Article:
Washington: A scientist has found a new map of the ecological footprint of humankind which shows 97 percent of the places on Earth that were species-rich have now been altered.
Professor Bill Laurance, who took part in the study to map the ecological effects of people on the planet, said the finding is not very great.
“The most species-rich parts of the planet, especially including the tropical rainforests have been hit hardest. In total, around 97 per cent of Earth’s biologically richest real estate has been seriously altered by humans,” he said.
The scientists found environmental pressures are widespread with only a few very remote areas escaping the damage.
“Humans are the most voracious consumers’ planet Earth has ever seen. With our land-use, hunting and other exploitative activities, we are now directly impacting three-quarters of the Earth’s land surface,” pointed Bill.
Researchers combined data garnered from unprecedented advances in remote sensing with information collected via surveys on the ground.
They compared data from the first survey in 1993 to the last available information set from 2009.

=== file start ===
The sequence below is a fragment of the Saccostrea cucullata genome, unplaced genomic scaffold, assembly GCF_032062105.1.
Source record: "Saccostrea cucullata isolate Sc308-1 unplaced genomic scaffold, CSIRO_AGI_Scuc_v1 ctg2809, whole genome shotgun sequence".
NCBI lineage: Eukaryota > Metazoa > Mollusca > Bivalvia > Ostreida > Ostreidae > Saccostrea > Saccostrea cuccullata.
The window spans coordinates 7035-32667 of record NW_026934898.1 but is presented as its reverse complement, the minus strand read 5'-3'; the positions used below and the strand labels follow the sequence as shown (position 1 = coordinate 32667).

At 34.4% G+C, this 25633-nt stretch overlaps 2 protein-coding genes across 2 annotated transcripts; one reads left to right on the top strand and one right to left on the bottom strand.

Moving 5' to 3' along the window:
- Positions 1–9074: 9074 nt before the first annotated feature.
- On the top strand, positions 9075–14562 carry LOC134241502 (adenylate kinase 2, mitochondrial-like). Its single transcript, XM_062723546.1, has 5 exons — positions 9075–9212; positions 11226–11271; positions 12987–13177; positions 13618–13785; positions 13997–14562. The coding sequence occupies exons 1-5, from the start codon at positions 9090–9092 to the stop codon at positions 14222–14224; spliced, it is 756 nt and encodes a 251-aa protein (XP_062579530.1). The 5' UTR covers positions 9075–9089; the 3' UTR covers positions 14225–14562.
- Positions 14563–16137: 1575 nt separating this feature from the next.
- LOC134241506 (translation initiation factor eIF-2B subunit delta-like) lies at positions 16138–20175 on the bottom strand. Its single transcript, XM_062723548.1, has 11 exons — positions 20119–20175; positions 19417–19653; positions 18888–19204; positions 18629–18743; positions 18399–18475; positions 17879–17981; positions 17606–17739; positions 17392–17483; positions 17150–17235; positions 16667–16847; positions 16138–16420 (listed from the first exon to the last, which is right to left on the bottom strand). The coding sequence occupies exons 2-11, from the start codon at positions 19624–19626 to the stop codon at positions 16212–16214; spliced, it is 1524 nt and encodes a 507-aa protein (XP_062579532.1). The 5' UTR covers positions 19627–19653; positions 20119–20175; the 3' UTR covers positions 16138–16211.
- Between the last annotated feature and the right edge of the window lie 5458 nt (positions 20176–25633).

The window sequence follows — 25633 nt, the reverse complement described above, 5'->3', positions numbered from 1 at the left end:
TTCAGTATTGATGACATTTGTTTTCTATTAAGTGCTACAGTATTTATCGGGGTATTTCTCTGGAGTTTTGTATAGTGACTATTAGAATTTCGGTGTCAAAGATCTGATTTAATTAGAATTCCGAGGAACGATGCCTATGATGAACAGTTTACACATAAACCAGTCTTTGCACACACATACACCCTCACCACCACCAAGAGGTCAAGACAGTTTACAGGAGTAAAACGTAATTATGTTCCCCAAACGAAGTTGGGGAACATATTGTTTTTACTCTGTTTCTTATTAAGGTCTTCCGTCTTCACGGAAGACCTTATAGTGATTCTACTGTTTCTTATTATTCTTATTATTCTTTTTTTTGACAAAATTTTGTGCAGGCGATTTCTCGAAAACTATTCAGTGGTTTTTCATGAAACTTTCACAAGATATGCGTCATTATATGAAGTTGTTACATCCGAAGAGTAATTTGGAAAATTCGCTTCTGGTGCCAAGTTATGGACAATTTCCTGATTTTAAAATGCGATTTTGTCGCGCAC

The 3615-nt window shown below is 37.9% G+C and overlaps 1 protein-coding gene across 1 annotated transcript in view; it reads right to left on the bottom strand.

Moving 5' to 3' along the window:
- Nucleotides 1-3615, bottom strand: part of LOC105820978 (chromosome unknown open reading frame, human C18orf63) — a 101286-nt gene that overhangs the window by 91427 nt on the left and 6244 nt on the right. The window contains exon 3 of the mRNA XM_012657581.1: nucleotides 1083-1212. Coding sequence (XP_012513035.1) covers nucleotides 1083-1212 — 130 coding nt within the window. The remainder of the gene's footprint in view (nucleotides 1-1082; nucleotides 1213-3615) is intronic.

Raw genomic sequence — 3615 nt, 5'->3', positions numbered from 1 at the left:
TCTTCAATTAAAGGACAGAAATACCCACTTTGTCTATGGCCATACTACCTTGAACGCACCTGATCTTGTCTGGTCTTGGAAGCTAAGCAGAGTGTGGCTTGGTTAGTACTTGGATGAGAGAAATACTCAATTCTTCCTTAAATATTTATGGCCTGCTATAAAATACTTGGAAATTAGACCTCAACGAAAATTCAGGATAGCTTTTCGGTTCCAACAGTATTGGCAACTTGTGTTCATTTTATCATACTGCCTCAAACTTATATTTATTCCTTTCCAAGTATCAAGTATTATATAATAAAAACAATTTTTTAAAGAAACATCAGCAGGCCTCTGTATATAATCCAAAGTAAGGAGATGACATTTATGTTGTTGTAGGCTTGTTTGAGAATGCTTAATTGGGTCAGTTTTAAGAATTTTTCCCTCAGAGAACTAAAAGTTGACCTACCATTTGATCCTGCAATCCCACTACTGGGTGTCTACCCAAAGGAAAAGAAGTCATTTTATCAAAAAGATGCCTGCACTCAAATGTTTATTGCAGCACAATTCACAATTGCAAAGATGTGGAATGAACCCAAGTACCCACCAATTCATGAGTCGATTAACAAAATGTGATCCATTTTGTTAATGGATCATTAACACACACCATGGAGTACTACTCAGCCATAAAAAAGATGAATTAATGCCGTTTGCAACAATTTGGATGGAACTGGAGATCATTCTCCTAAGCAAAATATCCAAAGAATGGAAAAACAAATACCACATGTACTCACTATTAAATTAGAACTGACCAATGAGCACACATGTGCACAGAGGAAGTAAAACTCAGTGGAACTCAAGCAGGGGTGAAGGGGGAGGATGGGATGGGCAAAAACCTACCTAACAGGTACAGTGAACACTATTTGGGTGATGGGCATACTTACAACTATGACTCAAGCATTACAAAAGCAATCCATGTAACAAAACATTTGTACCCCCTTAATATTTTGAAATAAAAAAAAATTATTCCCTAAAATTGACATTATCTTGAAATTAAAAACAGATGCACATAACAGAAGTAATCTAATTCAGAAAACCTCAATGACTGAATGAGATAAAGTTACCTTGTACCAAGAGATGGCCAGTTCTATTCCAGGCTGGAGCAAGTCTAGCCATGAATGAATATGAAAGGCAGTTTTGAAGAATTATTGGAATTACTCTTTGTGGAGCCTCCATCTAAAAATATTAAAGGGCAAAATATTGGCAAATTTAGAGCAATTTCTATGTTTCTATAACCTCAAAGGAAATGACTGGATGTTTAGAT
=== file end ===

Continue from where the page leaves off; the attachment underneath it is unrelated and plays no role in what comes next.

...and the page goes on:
Bill also said that 71 percent of global eco-regions witnessed a marked increase in their human footprints.
“While the global human footprint expanded by nine percent from 1993 to 2009, it didn’t increase as fast as the human population, which rose by a quarter or economic growth, which exploded by over 150 percent during the same period,” he said.
He said wealthy nations and those with strong control of corruption showed some signs of improvement.
“In broad terms, industrial nations and those with lower corruption appear to be doing a better job of slowing the expansion of their human footprint than poorer countries with weak governance. But the wealthy countries have a much higher per-capita footprint, so each person there is consuming a lot more than those in poorer nations,” said Bill.
Adding, the suitability of lands for agriculture appears to be a major determinant in where ecological pressures appeared around the globe.
The research has been published in Nature Communications and Nature Scientific Data. (ANI)